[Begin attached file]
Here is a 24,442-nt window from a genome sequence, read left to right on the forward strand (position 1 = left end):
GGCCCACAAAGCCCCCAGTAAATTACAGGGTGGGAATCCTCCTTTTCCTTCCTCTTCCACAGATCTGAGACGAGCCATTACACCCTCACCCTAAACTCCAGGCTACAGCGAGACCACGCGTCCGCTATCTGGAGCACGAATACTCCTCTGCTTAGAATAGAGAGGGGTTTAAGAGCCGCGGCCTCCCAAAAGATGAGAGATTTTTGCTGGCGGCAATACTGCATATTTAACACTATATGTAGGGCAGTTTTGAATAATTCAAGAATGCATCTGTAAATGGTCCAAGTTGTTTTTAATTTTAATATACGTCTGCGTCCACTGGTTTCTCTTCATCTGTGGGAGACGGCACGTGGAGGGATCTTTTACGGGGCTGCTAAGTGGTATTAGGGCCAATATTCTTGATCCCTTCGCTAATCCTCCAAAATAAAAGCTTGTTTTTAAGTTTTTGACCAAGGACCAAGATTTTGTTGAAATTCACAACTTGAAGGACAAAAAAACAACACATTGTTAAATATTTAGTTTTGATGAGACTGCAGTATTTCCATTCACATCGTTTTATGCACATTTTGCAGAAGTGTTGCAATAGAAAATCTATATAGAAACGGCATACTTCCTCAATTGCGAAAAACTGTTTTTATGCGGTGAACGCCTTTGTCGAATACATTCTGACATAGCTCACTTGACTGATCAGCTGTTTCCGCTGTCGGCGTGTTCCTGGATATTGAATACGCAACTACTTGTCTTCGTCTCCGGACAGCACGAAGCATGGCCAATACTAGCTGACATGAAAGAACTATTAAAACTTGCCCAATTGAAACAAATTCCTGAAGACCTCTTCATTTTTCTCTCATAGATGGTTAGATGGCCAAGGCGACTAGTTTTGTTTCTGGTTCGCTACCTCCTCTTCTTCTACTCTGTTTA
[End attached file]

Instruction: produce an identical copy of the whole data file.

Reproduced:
Here is a 24,442-nt window from a genome sequence, read left to right on the forward strand (position 1 = left end):
GGCCCACAAAGCCCCCAGTAAATTACAGGGTGGGAATCCTCCTTTTCCTTCCTCTTCCACAGATCTGAGACGAGCCATTACACCCTCACCCTAAACTCCAGGCTACAGCGAGACCACGCGTCCGCTATCTGGAGCACGAATACTCCTCTGCTTAGAATAGAGAGGGGTTTAAGAGCCGCGGCCTCCCAAAAGATGAGAGATTTTTGCTGGCGGCAATACTGCATATTTAACACTATATGTAGGGCAGTTTTGAATAATTCAAGAATGCATCTGTAAATGGTCCAAGTTGTTTTTAATTTTAATATACGTCTGCGTCCACTGGTTTCTCTTCATCTGTGGGAGACGGCACGTGGAGGGATCTTTTACGGGGCTGCTAAGTGGTATTAGGGCCAATATTCTTGATCCCTTCGCTAATCCTCCAAAATAAAAGCTTGTTTTTAAGTTTTTGACCAAGGACCAAGATTTTGTTGAAATTCACAACTTGAAGGACAAAAAAACAACACATTGTTAAATATTTAGTTTTGATGAGACTGCAGTATTTCCATTCACATCGTTTTATGCACATTTTGCAGAAGTGTTGCAATAGAAAATCTATATAGAAACGGCATACTTCCTCAATTGCGAAAAACTGTTTTTATGCGGTGAACGCCTTTGTCGAATACATTCTGACATAGCTCACTTGACTGATCAGCTGTTTCCGCTGTCGGCGTGTTCCTGGATATTGAATACGCAACTACTTGTCTTCGTCTCCGGACAGCACGAAGCATGGCCAATACTAGCTGACATGAAAGAACTATTAAAACTTGCCCAATTGAAACAAATTCCTGAAGACCTCTTCATTTTTCTCTCATAGATGGTTAGATGGCCAAGGCGACTAGTTTTGTTTCTGGTTCGCTACCTCCTCTTCTTCTACTCTGTTTA